Tipperary's failure to convert two penalties in last Sunday's drawn All-Ireland final with Kilkenny has prompted huge debate over the 'Nash' rule, here we look at what the GAA could do to solve the problem of the penalty in hurling.
1. Mono e mono
As has been widely accepted as a better alternative to the current rule, many observers have suggested that the parameters of the current rule continue but with just the goalkeeper on the goal line.
The removal of the two defenders either side of the keeper would definitely tip the balance on favour of the attacking side.
Reader Eric_Shun suggested in the comments section below that we could have two players on the line rather than three.
2. A penalty spot
The penalty rule in gaelic games was revolutionised when the penalty spot was moved from the 14-yard line to 12 yards out giving goalkeepers less time to react to the shot.
In an amendment to the Nash rule, a line could be placed midway between the 14 and 21 yard line that penalty-takers couldn't breach.
Penalties become easier to convert and the safety concerns that persisted with the old rule are lessened.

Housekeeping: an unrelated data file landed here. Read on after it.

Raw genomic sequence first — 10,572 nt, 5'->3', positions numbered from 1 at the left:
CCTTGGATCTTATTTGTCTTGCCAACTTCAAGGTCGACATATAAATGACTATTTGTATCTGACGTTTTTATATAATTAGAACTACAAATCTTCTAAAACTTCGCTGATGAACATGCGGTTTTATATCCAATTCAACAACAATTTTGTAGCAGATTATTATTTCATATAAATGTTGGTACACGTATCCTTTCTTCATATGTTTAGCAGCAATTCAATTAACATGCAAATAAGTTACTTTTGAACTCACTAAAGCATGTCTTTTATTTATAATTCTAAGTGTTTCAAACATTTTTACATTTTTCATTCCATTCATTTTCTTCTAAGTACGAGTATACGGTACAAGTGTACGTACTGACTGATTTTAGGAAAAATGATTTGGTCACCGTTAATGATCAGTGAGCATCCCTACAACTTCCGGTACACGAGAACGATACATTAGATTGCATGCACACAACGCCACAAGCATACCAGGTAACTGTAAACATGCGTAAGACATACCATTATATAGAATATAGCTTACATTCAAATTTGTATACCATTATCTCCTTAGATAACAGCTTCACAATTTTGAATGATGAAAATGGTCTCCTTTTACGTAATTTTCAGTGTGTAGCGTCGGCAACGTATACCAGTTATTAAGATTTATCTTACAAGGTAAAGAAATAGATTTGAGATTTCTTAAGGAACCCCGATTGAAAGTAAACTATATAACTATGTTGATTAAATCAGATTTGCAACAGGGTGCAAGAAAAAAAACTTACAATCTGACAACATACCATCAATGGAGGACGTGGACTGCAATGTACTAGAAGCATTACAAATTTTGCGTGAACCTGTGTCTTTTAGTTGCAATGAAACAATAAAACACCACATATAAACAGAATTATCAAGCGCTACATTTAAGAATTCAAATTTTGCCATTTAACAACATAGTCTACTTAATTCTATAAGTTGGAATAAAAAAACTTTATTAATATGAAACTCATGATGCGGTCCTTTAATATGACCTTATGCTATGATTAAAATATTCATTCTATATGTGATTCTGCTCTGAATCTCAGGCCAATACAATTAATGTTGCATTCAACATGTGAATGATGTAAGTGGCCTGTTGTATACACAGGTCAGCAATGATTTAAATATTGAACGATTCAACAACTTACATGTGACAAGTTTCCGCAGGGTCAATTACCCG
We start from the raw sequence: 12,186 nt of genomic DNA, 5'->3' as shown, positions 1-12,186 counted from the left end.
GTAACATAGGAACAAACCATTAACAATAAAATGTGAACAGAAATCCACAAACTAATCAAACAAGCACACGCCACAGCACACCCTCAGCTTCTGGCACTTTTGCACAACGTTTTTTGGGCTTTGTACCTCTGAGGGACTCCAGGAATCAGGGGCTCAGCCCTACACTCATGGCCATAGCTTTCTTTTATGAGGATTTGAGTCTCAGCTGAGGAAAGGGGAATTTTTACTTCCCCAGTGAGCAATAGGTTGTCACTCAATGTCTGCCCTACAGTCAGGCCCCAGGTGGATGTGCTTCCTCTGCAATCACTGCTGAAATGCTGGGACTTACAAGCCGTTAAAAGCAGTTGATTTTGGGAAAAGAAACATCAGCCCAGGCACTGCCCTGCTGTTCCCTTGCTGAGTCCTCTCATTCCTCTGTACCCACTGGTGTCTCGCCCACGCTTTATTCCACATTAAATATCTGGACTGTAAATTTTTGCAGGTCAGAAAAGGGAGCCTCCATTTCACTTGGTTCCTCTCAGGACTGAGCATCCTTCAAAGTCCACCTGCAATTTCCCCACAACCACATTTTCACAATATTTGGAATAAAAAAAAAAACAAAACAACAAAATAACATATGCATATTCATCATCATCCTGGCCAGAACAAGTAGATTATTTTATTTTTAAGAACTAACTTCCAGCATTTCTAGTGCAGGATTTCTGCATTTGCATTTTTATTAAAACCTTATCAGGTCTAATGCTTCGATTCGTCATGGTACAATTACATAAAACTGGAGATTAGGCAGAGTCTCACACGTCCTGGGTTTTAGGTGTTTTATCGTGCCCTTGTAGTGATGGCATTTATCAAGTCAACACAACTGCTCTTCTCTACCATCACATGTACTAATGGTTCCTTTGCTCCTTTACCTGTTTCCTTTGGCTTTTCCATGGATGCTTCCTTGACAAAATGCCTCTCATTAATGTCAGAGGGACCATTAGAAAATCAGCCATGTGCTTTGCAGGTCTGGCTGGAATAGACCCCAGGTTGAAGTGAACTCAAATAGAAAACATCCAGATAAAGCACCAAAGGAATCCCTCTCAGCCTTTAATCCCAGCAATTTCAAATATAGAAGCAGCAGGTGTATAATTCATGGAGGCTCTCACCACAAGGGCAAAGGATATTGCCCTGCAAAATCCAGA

3. A 'penalty' goal
What if hurling took a leaf out of rugby union's book?
If the referee decides that a goal was likely to have been scored had the foul not taken place, he could award a 'penalty' goal.
It would negate the need for a penalty in certain cases.
4. Leave the rule as it exists
Make no alterations to the rule that exists, with the taker not allowed to breach the 21-yard line and the goalkeeper and two defenders on the goal line.
This rule has been criticised for being too heavily weighted in the defending team's favour.
5. Return to old rule
Allow players to lift and strike as they please and ignore safety concerns.
Anthony Nash and TJ Reid perfected the art of flinging the sliotar into the air and hitting it on the full from inside the 14 yard line, it was effective but very dangerous.
- Independent.ie reader Bolton1 made this suggestion: 'I'd favour one-on-one but the ball must be struck from a penalty spot, off the ground. Sideline cut style. Lifting and striking weighs it too heavily in the attacker's favour.'
Have you thought of any alternatives? Let us hear your ideas in the comments section below. We've already had some very good suggestions so keep them coming!
When Joe Canning smashed two penalties to the net in that thrilling Leinster semi-final between Galway and Kilkenny that ended in a draw in Tullamore at the end of June, the GAA's rulemakers were entitled to feel quite a glow of satisfaction at their most recent piece of legislative work.